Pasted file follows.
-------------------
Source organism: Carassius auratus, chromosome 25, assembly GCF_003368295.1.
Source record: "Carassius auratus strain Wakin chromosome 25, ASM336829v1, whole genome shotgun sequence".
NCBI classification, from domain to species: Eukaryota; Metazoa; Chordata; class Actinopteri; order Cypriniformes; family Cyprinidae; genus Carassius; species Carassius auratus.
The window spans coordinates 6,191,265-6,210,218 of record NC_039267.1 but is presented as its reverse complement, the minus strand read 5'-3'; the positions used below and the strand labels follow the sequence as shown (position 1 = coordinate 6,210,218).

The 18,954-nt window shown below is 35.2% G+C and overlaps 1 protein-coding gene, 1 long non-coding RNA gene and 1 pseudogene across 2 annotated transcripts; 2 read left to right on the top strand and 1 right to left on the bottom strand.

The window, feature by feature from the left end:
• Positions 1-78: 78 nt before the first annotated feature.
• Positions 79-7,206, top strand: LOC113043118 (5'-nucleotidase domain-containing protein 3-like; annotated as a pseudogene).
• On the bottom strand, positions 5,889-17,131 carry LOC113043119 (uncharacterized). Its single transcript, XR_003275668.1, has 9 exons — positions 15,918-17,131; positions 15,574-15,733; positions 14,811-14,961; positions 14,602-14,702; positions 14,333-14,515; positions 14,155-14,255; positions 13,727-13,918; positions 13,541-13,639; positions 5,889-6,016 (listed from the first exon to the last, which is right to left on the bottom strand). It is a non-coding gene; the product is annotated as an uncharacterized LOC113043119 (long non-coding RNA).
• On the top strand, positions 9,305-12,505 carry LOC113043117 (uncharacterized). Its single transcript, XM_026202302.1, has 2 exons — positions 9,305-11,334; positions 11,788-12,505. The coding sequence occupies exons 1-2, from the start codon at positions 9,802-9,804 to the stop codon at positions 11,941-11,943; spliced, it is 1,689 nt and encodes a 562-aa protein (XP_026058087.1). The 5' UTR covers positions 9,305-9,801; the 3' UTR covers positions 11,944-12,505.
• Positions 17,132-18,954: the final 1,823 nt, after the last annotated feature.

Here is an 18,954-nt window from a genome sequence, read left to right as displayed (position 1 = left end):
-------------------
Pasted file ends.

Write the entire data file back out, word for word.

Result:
Source organism: Carassius auratus, chromosome 25, assembly GCF_003368295.1.
Source record: "Carassius auratus strain Wakin chromosome 25, ASM336829v1, whole genome shotgun sequence".
NCBI classification, from domain to species: Eukaryota; Metazoa; Chordata; class Actinopteri; order Cypriniformes; family Cyprinidae; genus Carassius; species Carassius auratus.
The window spans coordinates 6,191,265-6,210,218 of record NC_039267.1 but is presented as its reverse complement, the minus strand read 5'-3'; the positions used below and the strand labels follow the sequence as shown (position 1 = coordinate 6,210,218).

The 18,954-nt window shown below is 35.2% G+C and overlaps 1 protein-coding gene, 1 long non-coding RNA gene and 1 pseudogene across 2 annotated transcripts; 2 read left to right on the top strand and 1 right to left on the bottom strand.

The window, feature by feature from the left end:
• Positions 1-78: 78 nt before the first annotated feature.
• Positions 79-7,206, top strand: LOC113043118 (5'-nucleotidase domain-containing protein 3-like; annotated as a pseudogene).
• On the bottom strand, positions 5,889-17,131 carry LOC113043119 (uncharacterized). Its single transcript, XR_003275668.1, has 9 exons — positions 15,918-17,131; positions 15,574-15,733; positions 14,811-14,961; positions 14,602-14,702; positions 14,333-14,515; positions 14,155-14,255; positions 13,727-13,918; positions 13,541-13,639; positions 5,889-6,016 (listed from the first exon to the last, which is right to left on the bottom strand). It is a non-coding gene; the product is annotated as an uncharacterized LOC113043119 (long non-coding RNA).
• On the top strand, positions 9,305-12,505 carry LOC113043117 (uncharacterized). Its single transcript, XM_026202302.1, has 2 exons — positions 9,305-11,334; positions 11,788-12,505. The coding sequence occupies exons 1-2, from the start codon at positions 9,802-9,804 to the stop codon at positions 11,941-11,943; spliced, it is 1,689 nt and encodes a 562-aa protein (XP_026058087.1). The 5' UTR covers positions 9,305-9,801; the 3' UTR covers positions 11,944-12,505.
• Positions 17,132-18,954: the final 1,823 nt, after the last annotated feature.

Here is an 18,954-nt window from a genome sequence, read left to right as displayed (position 1 = left end):